By Jessica Holmes
For those of us who can’t help but wonder about the colleagues, companions, and strangers who populate our lives on a daily basis, one of the fascinating outcomes of the COVID-19 pandemic has been the unexpected view into the interior lives of others. With so much time spent communicating through video conferencing mechanisms over the past two years, curious daydreamers have been afforded an intimate peek into the personal situations of others, as the idea of “home” has been variously reconfigured as school, a bar, a workplace, and then made visible to others through the oblique glow of a laptop screen.
As a prodigy of figure painting who has devoted nearly 60 years to rendering the nude human form from life, Philip Pearlstein is well-versed in intimacy as a corollary of his work. However, during the long months of pandemic-enforced physical separation, Pearlstein was unable to invite models into his studio. Seeking an outlet, he turned to the many treasures he has accrued through 97 years of a sociable, cultivated, and well-traveled life. These accumulations of a lifetime became the subjects of the watercolor paintings now on view in I Love Mud, Pearlstein’s current exhibition at Betty Cuningham Gallery. The offbeat title of the show comes from the artist’s own observation that, upon surveying the artifacts, antiquities, and knickknacks that make up his vast and varied collection, he could only conclude that—based on the number of clay, terracotta, and other earthenware objects in his array—he must be especially fond of the substance.
This affinity is obvious at the outset, as the first three paintings one encounters upon entering the gallery, all entitled Antiquities on My Shelf (and all dated 2021), depict varied clusters of items from regions across the globe, their one unifying quality being that they each seem to have originated in the medium of wet earth. Across the trio of works, a clay urn provides a backdrop to a serene Hindu bust, among other characters, while a Han warrior gazes to a point beyond the frame in another. In the third, an assortment of Asian artifacts sits at jaunty angles to one another, drawing the eye through the painting at an upwards slant.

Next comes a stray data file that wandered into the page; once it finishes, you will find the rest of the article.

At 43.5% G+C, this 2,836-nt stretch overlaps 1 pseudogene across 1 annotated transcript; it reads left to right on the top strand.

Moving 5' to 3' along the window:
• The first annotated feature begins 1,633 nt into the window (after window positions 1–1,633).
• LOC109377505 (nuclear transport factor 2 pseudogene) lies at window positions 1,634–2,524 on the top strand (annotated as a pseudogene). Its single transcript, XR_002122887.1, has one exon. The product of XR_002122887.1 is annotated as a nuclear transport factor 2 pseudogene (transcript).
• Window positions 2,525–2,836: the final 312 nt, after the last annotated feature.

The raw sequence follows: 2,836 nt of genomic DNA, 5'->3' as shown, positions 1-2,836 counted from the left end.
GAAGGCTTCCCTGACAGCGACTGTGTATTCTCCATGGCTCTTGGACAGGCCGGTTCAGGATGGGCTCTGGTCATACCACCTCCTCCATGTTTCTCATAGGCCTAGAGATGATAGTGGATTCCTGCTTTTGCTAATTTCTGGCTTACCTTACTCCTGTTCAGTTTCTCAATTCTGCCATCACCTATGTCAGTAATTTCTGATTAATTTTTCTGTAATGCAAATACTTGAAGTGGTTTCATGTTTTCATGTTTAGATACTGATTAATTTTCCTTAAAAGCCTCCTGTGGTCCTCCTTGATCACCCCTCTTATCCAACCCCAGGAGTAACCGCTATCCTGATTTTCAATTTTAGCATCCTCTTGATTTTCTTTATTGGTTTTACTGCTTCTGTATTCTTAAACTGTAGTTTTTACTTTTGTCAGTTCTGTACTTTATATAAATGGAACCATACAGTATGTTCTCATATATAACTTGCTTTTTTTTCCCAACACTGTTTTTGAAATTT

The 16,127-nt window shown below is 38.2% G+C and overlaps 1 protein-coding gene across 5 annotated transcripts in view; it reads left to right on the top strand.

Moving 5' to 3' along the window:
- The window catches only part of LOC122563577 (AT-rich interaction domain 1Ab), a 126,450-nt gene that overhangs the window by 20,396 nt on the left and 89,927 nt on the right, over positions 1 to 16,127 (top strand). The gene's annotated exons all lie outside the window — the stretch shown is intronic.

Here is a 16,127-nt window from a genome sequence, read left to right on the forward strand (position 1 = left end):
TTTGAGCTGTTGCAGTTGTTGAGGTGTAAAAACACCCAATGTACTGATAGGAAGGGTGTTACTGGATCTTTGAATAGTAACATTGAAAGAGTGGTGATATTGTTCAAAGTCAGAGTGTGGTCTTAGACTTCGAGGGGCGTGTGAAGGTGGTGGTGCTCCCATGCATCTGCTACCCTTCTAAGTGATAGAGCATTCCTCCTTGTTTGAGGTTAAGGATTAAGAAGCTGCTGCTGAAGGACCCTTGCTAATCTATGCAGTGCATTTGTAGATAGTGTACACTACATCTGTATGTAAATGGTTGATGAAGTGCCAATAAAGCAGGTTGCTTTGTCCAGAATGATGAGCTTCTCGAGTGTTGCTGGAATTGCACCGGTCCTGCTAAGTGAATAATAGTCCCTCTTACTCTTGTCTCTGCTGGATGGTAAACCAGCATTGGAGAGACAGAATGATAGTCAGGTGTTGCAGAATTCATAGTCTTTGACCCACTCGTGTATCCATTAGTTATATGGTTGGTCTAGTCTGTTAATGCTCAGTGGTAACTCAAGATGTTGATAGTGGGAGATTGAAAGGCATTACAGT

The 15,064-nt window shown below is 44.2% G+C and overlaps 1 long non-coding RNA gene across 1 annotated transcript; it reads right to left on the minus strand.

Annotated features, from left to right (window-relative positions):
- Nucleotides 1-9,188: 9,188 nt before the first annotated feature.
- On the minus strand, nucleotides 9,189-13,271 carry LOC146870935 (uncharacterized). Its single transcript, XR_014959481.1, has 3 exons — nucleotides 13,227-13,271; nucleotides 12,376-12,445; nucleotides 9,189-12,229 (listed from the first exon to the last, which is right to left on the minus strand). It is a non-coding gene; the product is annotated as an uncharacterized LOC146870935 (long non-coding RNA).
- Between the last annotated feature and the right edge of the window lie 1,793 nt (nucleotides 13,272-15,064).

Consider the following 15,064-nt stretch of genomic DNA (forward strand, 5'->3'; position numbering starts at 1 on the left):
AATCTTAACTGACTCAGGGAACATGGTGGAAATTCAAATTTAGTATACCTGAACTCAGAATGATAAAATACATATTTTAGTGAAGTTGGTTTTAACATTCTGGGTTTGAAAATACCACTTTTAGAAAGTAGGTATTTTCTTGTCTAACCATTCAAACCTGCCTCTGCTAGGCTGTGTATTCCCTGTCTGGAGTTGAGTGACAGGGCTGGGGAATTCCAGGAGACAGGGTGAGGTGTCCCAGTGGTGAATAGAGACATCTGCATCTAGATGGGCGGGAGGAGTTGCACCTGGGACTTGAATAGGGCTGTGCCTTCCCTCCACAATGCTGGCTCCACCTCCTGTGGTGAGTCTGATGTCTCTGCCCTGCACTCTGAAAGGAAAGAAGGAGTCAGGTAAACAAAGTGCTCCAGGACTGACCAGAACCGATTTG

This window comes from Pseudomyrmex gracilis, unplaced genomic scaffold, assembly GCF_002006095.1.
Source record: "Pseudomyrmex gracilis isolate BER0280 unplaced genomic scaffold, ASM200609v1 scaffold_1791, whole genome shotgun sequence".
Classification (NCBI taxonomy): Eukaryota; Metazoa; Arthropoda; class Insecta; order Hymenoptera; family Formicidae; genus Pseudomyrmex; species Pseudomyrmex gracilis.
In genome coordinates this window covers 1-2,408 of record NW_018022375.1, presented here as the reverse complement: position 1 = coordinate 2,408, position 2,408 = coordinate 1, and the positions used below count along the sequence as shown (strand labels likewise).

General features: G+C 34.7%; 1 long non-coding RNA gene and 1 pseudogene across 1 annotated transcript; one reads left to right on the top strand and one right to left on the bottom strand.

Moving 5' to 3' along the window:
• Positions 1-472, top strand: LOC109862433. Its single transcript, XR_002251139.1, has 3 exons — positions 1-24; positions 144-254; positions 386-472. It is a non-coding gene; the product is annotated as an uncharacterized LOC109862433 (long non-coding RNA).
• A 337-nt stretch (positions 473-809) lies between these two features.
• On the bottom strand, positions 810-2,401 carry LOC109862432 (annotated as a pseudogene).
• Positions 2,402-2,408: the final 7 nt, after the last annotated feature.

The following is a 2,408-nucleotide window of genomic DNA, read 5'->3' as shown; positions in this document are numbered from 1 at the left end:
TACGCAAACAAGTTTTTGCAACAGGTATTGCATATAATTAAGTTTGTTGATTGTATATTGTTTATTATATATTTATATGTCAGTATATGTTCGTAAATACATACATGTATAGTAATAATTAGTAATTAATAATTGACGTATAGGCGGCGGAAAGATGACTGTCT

This diagonal thrust is common to a number of the paintings, deriving from a natural effect of the chance groupings of objects that Pearlstein depicts. It has the added benefit of enticing the viewer into the given scene, as if we too are in close commune with the items on the shelves. In Thai Piggybank and Other Antiquities (2021) the piggy bank in question sits front and center on the table, Pearlstein’s tender brushstrokes belying the pig’s fierce expression. Arranged around it are a horse, a monkey, a hippopotamus, no one of them aligned precisely. And in Gaggle of Decoys in Studio (2021) a charming assemblage of the lifelike hunting lures are heaped on a sumptuous rug, their heads criss crossing each other as if in lively, almost human conversation.
Not every subject that Pearlstein paints is made of clay. Several of the most personal works are devoted to old toys, many of which have been in Pearlstein’s collection since he was a child. In Antique Toys with Godzilla (2021) the eponymous monster towers over a sweeter variety of plaything: a merry-go-round, a drumming bear, a windup chicken, and a swan on wheels. In the catalogue that accompanies the show, Pearlstein recalls the receipt of Godzilla as a childhood birthday gift, and that it once featured glowing red eyes and moving arms and legs before its mechanical innards quit long ago.
What is the human impulse to amass collections? We collect because, on some fundamental level, the objects gathered bring us satisfaction. We collect what we revere. In Pearlstein’s endearing works, the viewer gains a little insight into his private domain, what one individual among the billions in the world reveres: rare antiquities and broken toys, the sacred and the profane. And by exalting them in his paintings, Pearlstein acknowledges the powerful effects a collection can have, and the balm it can elicit in difficult or sorrowful times—times like our pandemic age, when we’re too often cut off from people and experiences we cherish. It’s rare to see a body of work not only untouched by cynicism but also infused with comfort and hope, but that’s what Pearlstein’s gracious paintings have given us. They feel like home.